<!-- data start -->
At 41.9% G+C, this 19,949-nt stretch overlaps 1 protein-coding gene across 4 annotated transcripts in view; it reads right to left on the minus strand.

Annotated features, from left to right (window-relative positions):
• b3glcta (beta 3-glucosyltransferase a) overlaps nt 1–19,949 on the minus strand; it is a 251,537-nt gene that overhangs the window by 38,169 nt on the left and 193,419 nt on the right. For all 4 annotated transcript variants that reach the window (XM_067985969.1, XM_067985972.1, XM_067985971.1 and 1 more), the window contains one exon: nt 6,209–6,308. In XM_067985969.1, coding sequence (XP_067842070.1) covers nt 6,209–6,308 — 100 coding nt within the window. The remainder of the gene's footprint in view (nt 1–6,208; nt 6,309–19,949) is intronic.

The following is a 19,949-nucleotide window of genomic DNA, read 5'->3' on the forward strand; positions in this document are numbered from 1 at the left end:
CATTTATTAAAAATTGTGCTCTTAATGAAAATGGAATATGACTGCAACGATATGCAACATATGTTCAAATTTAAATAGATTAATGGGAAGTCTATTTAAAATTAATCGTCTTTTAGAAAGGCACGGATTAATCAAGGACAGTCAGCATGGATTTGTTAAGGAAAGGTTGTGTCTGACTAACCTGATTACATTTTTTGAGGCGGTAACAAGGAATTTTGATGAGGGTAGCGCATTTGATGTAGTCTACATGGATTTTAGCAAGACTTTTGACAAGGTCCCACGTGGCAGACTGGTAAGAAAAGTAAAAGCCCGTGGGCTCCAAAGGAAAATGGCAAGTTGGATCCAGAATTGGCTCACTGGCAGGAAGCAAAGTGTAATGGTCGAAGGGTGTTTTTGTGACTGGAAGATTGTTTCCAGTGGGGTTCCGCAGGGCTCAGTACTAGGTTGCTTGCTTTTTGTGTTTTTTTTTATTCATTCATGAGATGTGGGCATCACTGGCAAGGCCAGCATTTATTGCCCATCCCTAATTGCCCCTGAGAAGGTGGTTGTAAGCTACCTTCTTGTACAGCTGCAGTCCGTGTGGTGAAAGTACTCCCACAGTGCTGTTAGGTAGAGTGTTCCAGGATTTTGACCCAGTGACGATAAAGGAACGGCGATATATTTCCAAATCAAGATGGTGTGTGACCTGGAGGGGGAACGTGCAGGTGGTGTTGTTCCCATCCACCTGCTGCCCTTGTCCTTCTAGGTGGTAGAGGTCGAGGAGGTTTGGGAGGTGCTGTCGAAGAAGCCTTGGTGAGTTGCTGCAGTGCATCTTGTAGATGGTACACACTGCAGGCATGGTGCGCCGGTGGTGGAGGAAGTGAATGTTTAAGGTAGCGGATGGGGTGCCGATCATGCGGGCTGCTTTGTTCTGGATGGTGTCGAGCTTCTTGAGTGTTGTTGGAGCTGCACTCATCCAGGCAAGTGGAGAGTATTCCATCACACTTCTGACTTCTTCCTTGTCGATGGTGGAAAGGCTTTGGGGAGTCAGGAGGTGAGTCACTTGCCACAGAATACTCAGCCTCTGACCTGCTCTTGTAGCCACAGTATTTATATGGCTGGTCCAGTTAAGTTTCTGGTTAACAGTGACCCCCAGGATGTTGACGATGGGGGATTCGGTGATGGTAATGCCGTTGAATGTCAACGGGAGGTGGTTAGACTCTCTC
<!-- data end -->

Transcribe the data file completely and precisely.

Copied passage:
At 41.9% G+C, this 19,949-nt stretch overlaps 1 protein-coding gene across 4 annotated transcripts in view; it reads right to left on the minus strand.

Annotated features, from left to right (window-relative positions):
• b3glcta (beta 3-glucosyltransferase a) overlaps nt 1–19,949 on the minus strand; it is a 251,537-nt gene that overhangs the window by 38,169 nt on the left and 193,419 nt on the right. For all 4 annotated transcript variants that reach the window (XM_067985969.1, XM_067985972.1, XM_067985971.1 and 1 more), the window contains one exon: nt 6,209–6,308. In XM_067985969.1, coding sequence (XP_067842070.1) covers nt 6,209–6,308 — 100 coding nt within the window. The remainder of the gene's footprint in view (nt 1–6,208; nt 6,309–19,949) is intronic.

The following is a 19,949-nucleotide window of genomic DNA, read 5'->3' on the forward strand; positions in this document are numbered from 1 at the left end:
CATTTATTAAAAATTGTGCTCTTAATGAAAATGGAATATGACTGCAACGATATGCAACATATGTTCAAATTTAAATAGATTAATGGGAAGTCTATTTAAAATTAATCGTCTTTTAGAAAGGCACGGATTAATCAAGGACAGTCAGCATGGATTTGTTAAGGAAAGGTTGTGTCTGACTAACCTGATTACATTTTTTGAGGCGGTAACAAGGAATTTTGATGAGGGTAGCGCATTTGATGTAGTCTACATGGATTTTAGCAAGACTTTTGACAAGGTCCCACGTGGCAGACTGGTAAGAAAAGTAAAAGCCCGTGGGCTCCAAAGGAAAATGGCAAGTTGGATCCAGAATTGGCTCACTGGCAGGAAGCAAAGTGTAATGGTCGAAGGGTGTTTTTGTGACTGGAAGATTGTTTCCAGTGGGGTTCCGCAGGGCTCAGTACTAGGTTGCTTGCTTTTTGTGTTTTTTTTTATTCATTCATGAGATGTGGGCATCACTGGCAAGGCCAGCATTTATTGCCCATCCCTAATTGCCCCTGAGAAGGTGGTTGTAAGCTACCTTCTTGTACAGCTGCAGTCCGTGTGGTGAAAGTACTCCCACAGTGCTGTTAGGTAGAGTGTTCCAGGATTTTGACCCAGTGACGATAAAGGAACGGCGATATATTTCCAAATCAAGATGGTGTGTGACCTGGAGGGGGAACGTGCAGGTGGTGTTGTTCCCATCCACCTGCTGCCCTTGTCCTTCTAGGTGGTAGAGGTCGAGGAGGTTTGGGAGGTGCTGTCGAAGAAGCCTTGGTGAGTTGCTGCAGTGCATCTTGTAGATGGTACACACTGCAGGCATGGTGCGCCGGTGGTGGAGGAAGTGAATGTTTAAGGTAGCGGATGGGGTGCCGATCATGCGGGCTGCTTTGTTCTGGATGGTGTCGAGCTTCTTGAGTGTTGTTGGAGCTGCACTCATCCAGGCAAGTGGAGAGTATTCCATCACACTTCTGACTTCTTCCTTGTCGATGGTGGAAAGGCTTTGGGGAGTCAGGAGGTGAGTCACTTGCCACAGAATACTCAGCCTCTGACCTGCTCTTGTAGCCACAGTATTTATATGGCTGGTCCAGTTAAGTTTCTGGTTAACAGTGACCCCCAGGATGTTGACGATGGGGGATTCGGTGATGGTAATGCCGTTGAATGTCAACGGGAGGTGGTTAGACTCTCTC